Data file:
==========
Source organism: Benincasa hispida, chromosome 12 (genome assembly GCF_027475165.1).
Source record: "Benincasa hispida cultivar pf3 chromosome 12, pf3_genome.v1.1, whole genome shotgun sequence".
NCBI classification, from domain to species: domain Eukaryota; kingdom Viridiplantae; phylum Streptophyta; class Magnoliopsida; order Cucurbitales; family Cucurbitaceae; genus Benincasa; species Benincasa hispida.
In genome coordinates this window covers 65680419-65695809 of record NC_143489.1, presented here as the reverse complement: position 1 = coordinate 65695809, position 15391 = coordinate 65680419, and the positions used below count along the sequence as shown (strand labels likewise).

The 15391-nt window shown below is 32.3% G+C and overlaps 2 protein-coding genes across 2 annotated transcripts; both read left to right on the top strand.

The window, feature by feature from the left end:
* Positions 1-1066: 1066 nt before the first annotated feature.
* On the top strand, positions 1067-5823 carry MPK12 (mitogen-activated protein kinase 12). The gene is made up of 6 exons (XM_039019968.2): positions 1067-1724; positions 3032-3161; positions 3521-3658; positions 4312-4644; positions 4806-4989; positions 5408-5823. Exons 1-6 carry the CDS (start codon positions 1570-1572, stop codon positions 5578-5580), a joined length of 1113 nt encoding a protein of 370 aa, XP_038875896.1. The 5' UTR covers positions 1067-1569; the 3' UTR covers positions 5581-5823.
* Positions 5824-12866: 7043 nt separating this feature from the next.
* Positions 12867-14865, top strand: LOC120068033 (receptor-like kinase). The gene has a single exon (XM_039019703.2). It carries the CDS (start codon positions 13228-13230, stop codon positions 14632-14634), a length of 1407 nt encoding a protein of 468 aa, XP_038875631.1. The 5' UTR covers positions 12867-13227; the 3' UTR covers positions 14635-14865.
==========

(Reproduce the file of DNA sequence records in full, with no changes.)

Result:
Source organism: Benincasa hispida, chromosome 12 (genome assembly GCF_027475165.1).
Source record: "Benincasa hispida cultivar pf3 chromosome 12, pf3_genome.v1.1, whole genome shotgun sequence".
NCBI classification, from domain to species: domain Eukaryota; kingdom Viridiplantae; phylum Streptophyta; class Magnoliopsida; order Cucurbitales; family Cucurbitaceae; genus Benincasa; species Benincasa hispida.
In genome coordinates this window covers 65680419-65695809 of record NC_143489.1, presented here as the reverse complement: position 1 = coordinate 65695809, position 15391 = coordinate 65680419, and the positions used below count along the sequence as shown (strand labels likewise).

The 15391-nt window shown below is 32.3% G+C and overlaps 2 protein-coding genes across 2 annotated transcripts; both read left to right on the top strand.

The window, feature by feature from the left end:
* Positions 1-1066: 1066 nt before the first annotated feature.
* On the top strand, positions 1067-5823 carry MPK12 (mitogen-activated protein kinase 12). The gene is made up of 6 exons (XM_039019968.2): positions 1067-1724; positions 3032-3161; positions 3521-3658; positions 4312-4644; positions 4806-4989; positions 5408-5823. Exons 1-6 carry the CDS (start codon positions 1570-1572, stop codon positions 5578-5580), a joined length of 1113 nt encoding a protein of 370 aa, XP_038875896.1. The 5' UTR covers positions 1067-1569; the 3' UTR covers positions 5581-5823.
* Positions 5824-12866: 7043 nt separating this feature from the next.
* Positions 12867-14865, top strand: LOC120068033 (receptor-like kinase). The gene has a single exon (XM_039019703.2). It carries the CDS (start codon positions 13228-13230, stop codon positions 14632-14634), a length of 1407 nt encoding a protein of 468 aa, XP_038875631.1. The 5' UTR covers positions 12867-13227; the 3' UTR covers positions 14635-14865.